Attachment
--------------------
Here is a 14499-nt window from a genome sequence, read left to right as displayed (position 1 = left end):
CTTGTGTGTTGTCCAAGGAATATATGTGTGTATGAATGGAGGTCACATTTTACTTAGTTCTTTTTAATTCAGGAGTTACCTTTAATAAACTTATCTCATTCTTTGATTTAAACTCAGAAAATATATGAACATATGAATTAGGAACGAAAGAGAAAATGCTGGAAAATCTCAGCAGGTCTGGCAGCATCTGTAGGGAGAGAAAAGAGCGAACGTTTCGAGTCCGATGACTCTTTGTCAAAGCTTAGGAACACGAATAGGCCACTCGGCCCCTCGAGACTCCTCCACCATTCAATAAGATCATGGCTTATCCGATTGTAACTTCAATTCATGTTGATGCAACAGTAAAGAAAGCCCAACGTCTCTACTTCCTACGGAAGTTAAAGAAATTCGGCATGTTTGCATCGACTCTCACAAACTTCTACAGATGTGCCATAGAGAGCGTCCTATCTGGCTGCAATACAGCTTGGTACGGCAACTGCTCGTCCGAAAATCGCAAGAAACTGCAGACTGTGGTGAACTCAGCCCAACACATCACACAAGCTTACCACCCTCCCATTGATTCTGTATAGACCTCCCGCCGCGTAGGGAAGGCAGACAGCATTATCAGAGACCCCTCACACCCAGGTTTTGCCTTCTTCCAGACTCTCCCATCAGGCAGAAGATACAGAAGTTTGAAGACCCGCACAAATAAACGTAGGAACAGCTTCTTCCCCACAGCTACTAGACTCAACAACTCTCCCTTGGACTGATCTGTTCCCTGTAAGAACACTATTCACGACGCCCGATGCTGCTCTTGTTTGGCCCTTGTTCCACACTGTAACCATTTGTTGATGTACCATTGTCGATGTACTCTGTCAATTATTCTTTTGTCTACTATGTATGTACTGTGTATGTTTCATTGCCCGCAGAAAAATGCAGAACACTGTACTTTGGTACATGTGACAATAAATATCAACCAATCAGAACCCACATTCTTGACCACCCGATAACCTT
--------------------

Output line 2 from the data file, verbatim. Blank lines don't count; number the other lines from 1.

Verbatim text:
CTTGTGTGTTGTCCAAGGAATATATGTGTGTATGAATGGAGGTCACATTTTACTTAGTTCTTTTTAATTCAGGAGTTACCTTTAATAAACTTATCTCATTCTTTGATTTAAACTCAGAAAATATATGAACATATGAATTAGGAACGAAAGAGAAAATGCTGGAAAATCTCAGCAGGTCTGGCAGCATCTGTAGGGAGAGAAAAGAGCGAACGTTTCGAGTCCGATGACTCTTTGTCAAAGCTTAGGAACACGAATAGGCCACTCGGCCCCTCGAGACTCCTCCACCATTCAATAAGATCATGGCTTATCCGATTGTAACTTCAATTCATGTTGATGCAACAGTAAAGAAAGCCCAACGTCTCTACTTCCTACGGAAGTTAAAGAAATTCGGCATGTTTGCATCGACTCTCACAAACTTCTACAGATGTGCCATAGAGAGCGTCCTATCTGGCTGCAATACAGCTTGGTACGGCAACTGCTCGTCCGAAAATCGCAAGAAACTGCAGACTGTGGTGAACTCAGCCCAACACATCACACAAGCTTACCACCCTCCCATTGATTCTGTATAGACCTCCCGCCGCGTAGGGAAGGCAGACAGCATTATCAGAGACCCCTCACACCCAGGTTTTGCCTTCTTCCAGACTCTCCCATCAGGCAGAAGATACAGAAGTTTGAAGACCCGCACAAATAAACGTAGGAACAGCTTCTTCCCCACAGCTACTAGACTCAACAACTCTCCCTTGGACTGATCTGTTCCCTGTAAGAACACTATTCACGACGCCCGATGCTGCTCTTGTTTGGCCCTTGTTCCACACTGTAACCATTTGTTGATGTACCATTGTCGATGTACTCTGTCAATTATTCTTTTGTCTACTATGTATGTACTGTGTATGTTTCATTGCCCGCAGAAAAATGCAGAACACTGTACTTTGGTACATGTGACAATAAATATCAACCAATCAGAACCCACATTCTTGACCACCCGATAACCTT